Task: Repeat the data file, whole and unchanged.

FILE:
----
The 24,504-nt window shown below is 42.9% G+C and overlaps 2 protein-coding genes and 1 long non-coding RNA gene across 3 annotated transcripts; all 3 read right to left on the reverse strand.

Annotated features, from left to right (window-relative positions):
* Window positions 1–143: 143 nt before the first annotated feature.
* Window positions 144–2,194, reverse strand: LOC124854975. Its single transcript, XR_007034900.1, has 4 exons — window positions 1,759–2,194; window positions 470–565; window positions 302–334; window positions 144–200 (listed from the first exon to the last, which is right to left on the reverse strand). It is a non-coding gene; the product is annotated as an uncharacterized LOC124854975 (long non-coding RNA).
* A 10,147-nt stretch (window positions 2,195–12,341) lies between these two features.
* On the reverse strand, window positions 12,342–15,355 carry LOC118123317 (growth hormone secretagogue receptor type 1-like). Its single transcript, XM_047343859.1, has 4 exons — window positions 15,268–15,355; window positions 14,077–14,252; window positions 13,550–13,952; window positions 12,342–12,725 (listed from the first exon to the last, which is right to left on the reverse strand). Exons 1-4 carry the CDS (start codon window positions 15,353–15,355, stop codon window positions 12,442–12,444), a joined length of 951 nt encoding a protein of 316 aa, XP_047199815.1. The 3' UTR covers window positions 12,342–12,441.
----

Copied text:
The 24,504-nt window shown below is 42.9% G+C and overlaps 2 protein-coding genes and 1 long non-coding RNA gene across 3 annotated transcripts; all 3 read right to left on the reverse strand.

Annotated features, from left to right (window-relative positions):
* Window positions 1–143: 143 nt before the first annotated feature.
* Window positions 144–2,194, reverse strand: LOC124854975. Its single transcript, XR_007034900.1, has 4 exons — window positions 1,759–2,194; window positions 470–565; window positions 302–334; window positions 144–200 (listed from the first exon to the last, which is right to left on the reverse strand). It is a non-coding gene; the product is annotated as an uncharacterized LOC124854975 (long non-coding RNA).
* A 10,147-nt stretch (window positions 2,195–12,341) lies between these two features.
* On the reverse strand, window positions 12,342–15,355 carry LOC118123317 (growth hormone secretagogue receptor type 1-like). Its single transcript, XM_047343859.1, has 4 exons — window positions 15,268–15,355; window positions 14,077–14,252; window positions 13,550–13,952; window positions 12,342–12,725 (listed from the first exon to the last, which is right to left on the reverse strand). Exons 1-4 carry the CDS (start codon window positions 15,353–15,355, stop codon window positions 12,442–12,444), a joined length of 951 nt encoding a protein of 316 aa, XP_047199815.1. The 3' UTR covers window positions 12,342–12,441.